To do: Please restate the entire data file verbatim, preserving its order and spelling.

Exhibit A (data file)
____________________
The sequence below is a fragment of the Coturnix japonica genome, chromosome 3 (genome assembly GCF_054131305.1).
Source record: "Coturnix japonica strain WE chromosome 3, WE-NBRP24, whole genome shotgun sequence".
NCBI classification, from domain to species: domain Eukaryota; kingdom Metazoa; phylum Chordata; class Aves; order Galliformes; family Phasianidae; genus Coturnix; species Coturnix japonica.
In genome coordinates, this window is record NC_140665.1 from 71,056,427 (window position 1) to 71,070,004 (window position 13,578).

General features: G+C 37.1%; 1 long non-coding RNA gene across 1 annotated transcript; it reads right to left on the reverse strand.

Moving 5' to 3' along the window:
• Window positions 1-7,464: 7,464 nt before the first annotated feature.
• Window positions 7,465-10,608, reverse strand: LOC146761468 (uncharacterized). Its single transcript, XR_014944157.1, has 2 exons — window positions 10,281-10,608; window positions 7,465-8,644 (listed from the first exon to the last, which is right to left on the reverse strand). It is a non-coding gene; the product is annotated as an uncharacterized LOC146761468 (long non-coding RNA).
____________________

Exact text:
The sequence below is a fragment of the Coturnix japonica genome, chromosome 3 (genome assembly GCF_054131305.1).
Source record: "Coturnix japonica strain WE chromosome 3, WE-NBRP24, whole genome shotgun sequence".
NCBI classification, from domain to species: domain Eukaryota; kingdom Metazoa; phylum Chordata; class Aves; order Galliformes; family Phasianidae; genus Coturnix; species Coturnix japonica.
In genome coordinates, this window is record NC_140665.1 from 71,056,427 (window position 1) to 71,070,004 (window position 13,578).

General features: G+C 37.1%; 1 long non-coding RNA gene across 1 annotated transcript; it reads right to left on the reverse strand.

Moving 5' to 3' along the window:
• Window positions 1-7,464: 7,464 nt before the first annotated feature.
• Window positions 7,465-10,608, reverse strand: LOC146761468 (uncharacterized). Its single transcript, XR_014944157.1, has 2 exons — window positions 10,281-10,608; window positions 7,465-8,644 (listed from the first exon to the last, which is right to left on the reverse strand). It is a non-coding gene; the product is annotated as an uncharacterized LOC146761468 (long non-coding RNA).